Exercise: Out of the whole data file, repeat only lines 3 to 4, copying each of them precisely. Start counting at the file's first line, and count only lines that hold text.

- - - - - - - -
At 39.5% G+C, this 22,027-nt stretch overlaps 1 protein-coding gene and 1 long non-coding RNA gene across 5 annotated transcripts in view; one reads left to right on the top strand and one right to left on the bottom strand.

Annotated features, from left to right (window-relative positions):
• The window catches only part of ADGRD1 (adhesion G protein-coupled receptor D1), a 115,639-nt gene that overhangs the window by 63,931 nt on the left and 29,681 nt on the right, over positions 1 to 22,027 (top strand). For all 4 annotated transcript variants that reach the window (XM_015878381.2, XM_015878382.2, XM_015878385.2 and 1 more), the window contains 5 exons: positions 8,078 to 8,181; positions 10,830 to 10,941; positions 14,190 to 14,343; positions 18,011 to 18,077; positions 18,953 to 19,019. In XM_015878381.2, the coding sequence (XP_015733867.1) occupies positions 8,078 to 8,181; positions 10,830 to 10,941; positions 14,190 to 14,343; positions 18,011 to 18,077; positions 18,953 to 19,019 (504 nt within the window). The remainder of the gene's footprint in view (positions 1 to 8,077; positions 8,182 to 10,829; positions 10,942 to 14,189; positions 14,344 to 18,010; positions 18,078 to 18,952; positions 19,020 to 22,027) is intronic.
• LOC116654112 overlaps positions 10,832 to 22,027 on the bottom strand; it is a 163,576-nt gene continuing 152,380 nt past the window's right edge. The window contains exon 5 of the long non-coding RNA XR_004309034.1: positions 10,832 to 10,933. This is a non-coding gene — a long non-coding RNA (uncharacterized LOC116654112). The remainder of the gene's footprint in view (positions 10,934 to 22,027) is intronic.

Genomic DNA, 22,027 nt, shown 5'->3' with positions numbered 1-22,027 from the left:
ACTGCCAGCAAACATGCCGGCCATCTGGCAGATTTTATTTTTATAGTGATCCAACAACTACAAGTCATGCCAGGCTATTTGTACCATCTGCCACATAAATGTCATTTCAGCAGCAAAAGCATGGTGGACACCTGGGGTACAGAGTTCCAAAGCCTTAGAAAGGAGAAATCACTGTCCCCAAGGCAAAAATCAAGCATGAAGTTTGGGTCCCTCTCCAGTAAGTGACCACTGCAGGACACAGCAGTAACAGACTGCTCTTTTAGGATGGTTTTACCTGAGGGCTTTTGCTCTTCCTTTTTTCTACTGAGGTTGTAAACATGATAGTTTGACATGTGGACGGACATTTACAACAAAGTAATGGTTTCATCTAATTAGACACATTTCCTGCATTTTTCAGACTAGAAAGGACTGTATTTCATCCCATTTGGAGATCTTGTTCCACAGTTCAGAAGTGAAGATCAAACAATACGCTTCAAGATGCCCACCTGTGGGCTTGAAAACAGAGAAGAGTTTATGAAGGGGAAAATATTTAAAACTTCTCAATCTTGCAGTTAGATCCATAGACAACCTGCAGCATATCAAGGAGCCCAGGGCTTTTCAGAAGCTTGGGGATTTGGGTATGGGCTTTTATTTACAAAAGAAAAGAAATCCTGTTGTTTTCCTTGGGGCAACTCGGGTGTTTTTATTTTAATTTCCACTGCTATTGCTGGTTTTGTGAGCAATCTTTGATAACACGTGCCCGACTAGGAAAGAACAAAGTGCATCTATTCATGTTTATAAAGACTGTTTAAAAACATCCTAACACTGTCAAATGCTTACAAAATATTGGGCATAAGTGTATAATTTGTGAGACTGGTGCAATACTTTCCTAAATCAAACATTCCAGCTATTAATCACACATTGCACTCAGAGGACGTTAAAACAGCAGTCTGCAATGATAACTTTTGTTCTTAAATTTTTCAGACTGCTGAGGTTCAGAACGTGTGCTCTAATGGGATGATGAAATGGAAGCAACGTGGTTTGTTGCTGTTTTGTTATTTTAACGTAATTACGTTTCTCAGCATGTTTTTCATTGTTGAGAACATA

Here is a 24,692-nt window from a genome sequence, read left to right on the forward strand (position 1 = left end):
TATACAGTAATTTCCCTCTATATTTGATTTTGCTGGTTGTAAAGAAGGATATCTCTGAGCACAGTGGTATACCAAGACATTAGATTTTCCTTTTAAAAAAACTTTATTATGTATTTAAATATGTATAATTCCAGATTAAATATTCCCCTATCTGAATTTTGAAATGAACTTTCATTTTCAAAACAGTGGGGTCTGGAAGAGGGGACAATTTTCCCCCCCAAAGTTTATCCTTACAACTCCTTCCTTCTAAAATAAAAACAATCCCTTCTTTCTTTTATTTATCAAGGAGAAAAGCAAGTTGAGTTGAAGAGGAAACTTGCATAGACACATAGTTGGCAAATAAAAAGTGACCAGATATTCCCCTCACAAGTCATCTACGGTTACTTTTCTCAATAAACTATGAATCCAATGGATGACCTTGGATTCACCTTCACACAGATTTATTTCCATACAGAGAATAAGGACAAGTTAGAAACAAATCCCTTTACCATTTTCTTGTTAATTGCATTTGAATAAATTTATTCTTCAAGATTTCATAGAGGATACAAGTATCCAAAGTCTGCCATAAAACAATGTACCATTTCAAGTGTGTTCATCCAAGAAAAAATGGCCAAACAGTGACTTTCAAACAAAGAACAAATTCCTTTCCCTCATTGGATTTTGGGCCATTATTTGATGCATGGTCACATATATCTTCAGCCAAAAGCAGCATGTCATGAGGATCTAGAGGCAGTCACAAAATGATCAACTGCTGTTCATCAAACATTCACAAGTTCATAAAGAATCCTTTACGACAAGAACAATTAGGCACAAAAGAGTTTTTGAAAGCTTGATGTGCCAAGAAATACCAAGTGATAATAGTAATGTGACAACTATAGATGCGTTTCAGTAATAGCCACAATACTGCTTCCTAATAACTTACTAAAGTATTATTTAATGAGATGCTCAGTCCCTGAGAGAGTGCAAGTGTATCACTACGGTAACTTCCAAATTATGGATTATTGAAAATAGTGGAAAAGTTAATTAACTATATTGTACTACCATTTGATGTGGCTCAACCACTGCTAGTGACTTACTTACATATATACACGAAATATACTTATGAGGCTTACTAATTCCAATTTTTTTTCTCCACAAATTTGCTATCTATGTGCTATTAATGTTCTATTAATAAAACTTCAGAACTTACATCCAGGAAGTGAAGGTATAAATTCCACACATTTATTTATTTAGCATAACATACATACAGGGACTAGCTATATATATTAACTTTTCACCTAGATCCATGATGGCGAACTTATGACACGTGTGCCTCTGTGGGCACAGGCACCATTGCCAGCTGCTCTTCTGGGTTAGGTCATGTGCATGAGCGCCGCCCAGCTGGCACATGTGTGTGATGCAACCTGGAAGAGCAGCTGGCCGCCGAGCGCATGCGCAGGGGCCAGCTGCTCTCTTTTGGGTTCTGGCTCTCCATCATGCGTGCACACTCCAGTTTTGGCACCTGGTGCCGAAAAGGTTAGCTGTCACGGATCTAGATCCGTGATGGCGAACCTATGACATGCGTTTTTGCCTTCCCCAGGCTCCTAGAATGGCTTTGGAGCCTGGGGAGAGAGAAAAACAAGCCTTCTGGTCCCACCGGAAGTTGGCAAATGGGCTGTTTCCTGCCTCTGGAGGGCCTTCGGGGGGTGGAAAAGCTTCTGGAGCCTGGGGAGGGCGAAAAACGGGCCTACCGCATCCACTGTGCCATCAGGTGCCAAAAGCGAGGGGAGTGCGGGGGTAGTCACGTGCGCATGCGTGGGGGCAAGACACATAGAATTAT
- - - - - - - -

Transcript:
• The window catches only part of ADGRD1 (adhesion G protein-coupled receptor D1), a 115,639-nt gene that overhangs the window by 63,931 nt on the left and 29,681 nt on the right, over positions 1 to 22,027 (top strand). For all 4 annotated transcript variants that reach the window (XM_015878381.2, XM_015878382.2, XM_015878385.2 and 1 more), the window contains 5 exons: positions 8,078 to 8,181; positions 10,830 to 10,941; positions 14,190 to 14,343; positions 18,011 to 18,077; positions 18,953 to 19,019. In XM_015878381.2, the coding sequence (XP_015733867.1) occupies positions 8,078 to 8,181; positions 10,830 to 10,941; positions 14,190 to 14,343; positions 18,011 to 18,077; positions 18,953 to 19,019 (504 nt within the window). The remainder of the gene's footprint in view (positions 1 to 8,077; positions 8,182 to 10,829; positions 10,942 to 14,189; positions 14,344 to 18,010; positions 18,078 to 18,952; positions 19,020 to 22,027) is intronic.
• LOC116654112 overlaps positions 10,832 to 22,027 on the bottom strand; it is a 163,576-nt gene continuing 152,380 nt past the window's right edge. The window contains exon 5 of the long non-coding RNA XR_004309034.1: positions 10,832 to 10,933. This is a non-coding gene — a long non-coding RNA (uncharacterized LOC116654112). The remainder of the gene's footprint in view (positions 10,934 to 22,027) is intronic.